A peek at the new William Hawk book Parallax - Chapter 1, Part 1
I'm excited to announce that Parallax, the prequel to Ignition, will be releasing this June!
To give my readers a little sneak peek into Parallax, I've decided to post the opening of the novel chronologically on the blog.
Below is the very beginning -- chapter 1, part 1. Keep checking back for additions; I'll be adding more each week.
For now, fingers crossed William makes it out alive...
CHAPTER 1, PART 1:
William found himself standing in the middle of a tropical field. He wore a loincloth, a long agricultural instrument in his hand.
Five hundred breaths.
The snap had started a half-second before, when William looked up at the parallax from his pod, the flickering movie- like images playing on the ceiling above his head. He’d focused on one in particular, a brown-skinned indigenous man in a green tropical field, a pyramid visible in the distance.
William had reached out and pointed his finger at the flickering image . . . and now he found himself in that indige- nous man’s body. He had exactly five hundred breaths to literally live in someone else’s skin.
This was a “snap,” also known as a tag-along. It was the term he and his team used to describe the brief space of time in which they were allowed to enter another person’s body.
William was a Change Agent Level Two, typically called a CA2, as were the other four members of his team. They were trying to reach the next and highest level, a Change Agent Level Three, better known as CA3.
William felt himself take a deep breath.
Four hundred ninety-nine.
Most snaps lasted long enough for a certain event to occur.
William believed that the Ancient Engineer had selected each snap for its depth of emotional experience, though that was only rumor. Nobody actually knew how the Ancient Engineer made his decisions, or did anything, nobody except for Proof.
William looked down at his host’s body. This was the most challenging part of any snap, trying to figure out the body that he would be occupying for the next twenty minutes or so. His eyes landed on his host’s feet, which were broad, flat and tough. The toenails were curled and yellow, the chocolate skin calloused. This man was a farmer, and if somebody had asked William to guess, he was probably a member of an an- cient civilization. But the images in the parallax didn’t come with captions, explanations, or even names. It was up to him to figure it all out.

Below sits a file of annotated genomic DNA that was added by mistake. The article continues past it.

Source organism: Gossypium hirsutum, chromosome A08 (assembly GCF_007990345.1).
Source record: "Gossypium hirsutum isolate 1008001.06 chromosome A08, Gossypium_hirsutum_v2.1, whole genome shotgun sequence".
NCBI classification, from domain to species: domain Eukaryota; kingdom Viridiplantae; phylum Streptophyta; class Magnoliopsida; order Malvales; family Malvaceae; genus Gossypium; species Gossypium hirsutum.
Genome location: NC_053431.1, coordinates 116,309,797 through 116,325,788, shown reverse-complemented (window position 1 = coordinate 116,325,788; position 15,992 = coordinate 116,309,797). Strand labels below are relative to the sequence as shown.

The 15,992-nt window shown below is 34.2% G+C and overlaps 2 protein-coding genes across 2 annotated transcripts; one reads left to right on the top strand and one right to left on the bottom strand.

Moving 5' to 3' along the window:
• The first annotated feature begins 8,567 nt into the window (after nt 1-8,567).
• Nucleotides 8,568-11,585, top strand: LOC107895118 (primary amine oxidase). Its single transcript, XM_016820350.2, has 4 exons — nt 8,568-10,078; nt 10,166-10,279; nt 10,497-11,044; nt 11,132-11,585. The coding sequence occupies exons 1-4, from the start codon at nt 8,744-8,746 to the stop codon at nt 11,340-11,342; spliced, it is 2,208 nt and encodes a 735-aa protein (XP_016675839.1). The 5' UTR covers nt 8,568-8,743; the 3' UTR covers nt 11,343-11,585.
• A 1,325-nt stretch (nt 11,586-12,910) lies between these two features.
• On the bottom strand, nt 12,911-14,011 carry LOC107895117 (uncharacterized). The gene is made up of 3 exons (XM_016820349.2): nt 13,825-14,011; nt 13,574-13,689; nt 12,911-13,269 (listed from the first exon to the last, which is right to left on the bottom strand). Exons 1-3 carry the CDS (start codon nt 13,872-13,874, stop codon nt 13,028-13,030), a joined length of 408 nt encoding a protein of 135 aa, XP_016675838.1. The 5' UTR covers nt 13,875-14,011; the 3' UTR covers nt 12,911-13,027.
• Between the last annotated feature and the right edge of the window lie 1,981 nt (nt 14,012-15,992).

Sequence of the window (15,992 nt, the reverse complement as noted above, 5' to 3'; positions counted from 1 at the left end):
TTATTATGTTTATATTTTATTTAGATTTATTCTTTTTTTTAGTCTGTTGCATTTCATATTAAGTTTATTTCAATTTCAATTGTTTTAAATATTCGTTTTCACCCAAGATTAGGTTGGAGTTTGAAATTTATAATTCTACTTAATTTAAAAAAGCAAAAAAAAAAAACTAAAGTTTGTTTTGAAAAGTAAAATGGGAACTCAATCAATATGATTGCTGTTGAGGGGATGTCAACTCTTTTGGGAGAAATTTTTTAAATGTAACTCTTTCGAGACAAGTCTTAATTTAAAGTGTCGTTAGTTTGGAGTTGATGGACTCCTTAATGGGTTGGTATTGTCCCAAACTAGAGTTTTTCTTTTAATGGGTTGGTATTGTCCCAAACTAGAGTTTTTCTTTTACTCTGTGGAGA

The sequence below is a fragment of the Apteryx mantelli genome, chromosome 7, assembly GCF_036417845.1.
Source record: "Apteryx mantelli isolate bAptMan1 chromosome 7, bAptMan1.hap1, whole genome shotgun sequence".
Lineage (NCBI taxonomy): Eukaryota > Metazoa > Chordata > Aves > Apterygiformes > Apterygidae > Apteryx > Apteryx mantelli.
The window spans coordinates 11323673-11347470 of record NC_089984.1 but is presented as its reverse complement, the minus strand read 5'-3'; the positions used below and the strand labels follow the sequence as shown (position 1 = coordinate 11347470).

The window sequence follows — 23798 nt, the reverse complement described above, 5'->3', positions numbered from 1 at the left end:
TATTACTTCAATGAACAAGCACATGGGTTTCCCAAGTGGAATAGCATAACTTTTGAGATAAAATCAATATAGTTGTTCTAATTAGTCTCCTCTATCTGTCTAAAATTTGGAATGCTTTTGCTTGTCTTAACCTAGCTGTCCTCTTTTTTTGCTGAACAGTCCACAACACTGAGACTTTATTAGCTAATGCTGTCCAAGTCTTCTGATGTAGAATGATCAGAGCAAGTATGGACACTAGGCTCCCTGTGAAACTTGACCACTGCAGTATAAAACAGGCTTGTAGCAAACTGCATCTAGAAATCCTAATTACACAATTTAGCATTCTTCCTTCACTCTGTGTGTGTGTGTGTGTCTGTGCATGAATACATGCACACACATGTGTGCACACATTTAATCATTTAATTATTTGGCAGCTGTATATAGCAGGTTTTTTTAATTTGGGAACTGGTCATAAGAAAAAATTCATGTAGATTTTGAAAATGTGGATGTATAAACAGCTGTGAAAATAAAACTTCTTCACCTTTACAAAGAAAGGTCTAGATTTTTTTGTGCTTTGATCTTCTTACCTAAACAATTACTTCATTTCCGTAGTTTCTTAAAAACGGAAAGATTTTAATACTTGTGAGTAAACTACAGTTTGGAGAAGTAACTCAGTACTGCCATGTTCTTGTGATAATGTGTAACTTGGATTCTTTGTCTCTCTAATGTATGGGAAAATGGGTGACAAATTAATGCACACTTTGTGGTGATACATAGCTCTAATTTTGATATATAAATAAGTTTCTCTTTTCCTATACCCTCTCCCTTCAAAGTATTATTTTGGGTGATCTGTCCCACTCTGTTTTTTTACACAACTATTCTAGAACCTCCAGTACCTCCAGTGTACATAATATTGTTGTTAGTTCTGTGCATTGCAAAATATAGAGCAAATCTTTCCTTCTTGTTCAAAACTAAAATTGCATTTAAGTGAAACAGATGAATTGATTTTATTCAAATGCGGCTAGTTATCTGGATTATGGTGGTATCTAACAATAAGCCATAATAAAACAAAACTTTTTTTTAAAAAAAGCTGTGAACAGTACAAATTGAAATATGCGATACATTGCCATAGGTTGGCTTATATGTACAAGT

He sniffed the air. It was rich, moist, loamy. Clearly, it was easy to grow crops in this type of climate.
Then William felt himself begin to move. He watched his arms throw the end of the long tool into the moist earth, turn- ing up the soil. He felt the strain on his triceps, back and ab- dominal muscles. The movement felt smooth. This particular farmer had had long practice doing this exact movement.
The breeze kicked up, and his host stopped working. He stood there, feeling the breeze on his bare chest. He sipped water from an animal bladder that hung around his shoulder.
The distant brown pyramid shone close in the clear, blue sky. In the opposite direction stood a small ridge, no more than ten meters high, covered in tropical growth.
Then a sharp sound echoed from the ridge.
William felt every muscle in his host’s body suddenly stiffen. This was a natural response to danger, but where had it come from?
The sound came again. It was faintly metallic. He felt his body swivel toward the danger. His eyeballs scanned the ridge as his breathing quickened.
Four hundred ten. Four hundred nine.
A light flashed on the left side of the ridge. His face quickly turned to it. In the underbrush he saw the unmistakable glint of metal.
William heard a voice yelling in an unfamiliar language. It took a moment for him to realize that it was his own voice, and it was shouting in Mayan. I’m in the ancient Mayan civili- zation. He looked behind him. A Mayan woman walked to- ward him from another part of the field. She was topless, a baby on her breast. His host made a gesture to stay back. She immediately stopped, but she didn’t back off, just stood there staring past him.
Then he dropped to the ground behind a small mound of dirt and, through the tangle of branches, studied the commo- tion on the ridge. He felt his heartbeat speed up.
More flashes from the ridge. He lowered his head, then tentatively lifted it again. Watching.
Three hundred fifty-four. Three hundred fifty-three.
Then the figure came into view. It was a man wearing a pointed metal hat. He wore another sheet of metal on his chest and strange cloth breeches on his legs. In his hand was a halberd, a long axe blade with a stabbing tip.
Behind him was another figure. And a third. And a fourth. All dressed in the same odd fashion.
William recognized that outfit. These were sixteenth- century Spanish soldiers. Conquistadores.
The Spanish soldiers carried something long and tubular. He couldn’t quite make it out. They seemed to be talking among themselves. One of them turned the long tube so it was vertical to the ground, while another poured some powder into the tube and then used a long stick to push down the powder.
William’s host stood up to get a better look. He felt the man’s intense curiosity about the tube. Then his host approached the visitors.
The soldiers saw him and began talking excitedly among themselves. The one tamping down the powder pulled out the stick, and the others lowered the metal tube until it was hori- zontal and pointed the opening at William.
William knew full well what that metal tube was: a gun.
Two hundred forty-six. Two hundred forty-five....
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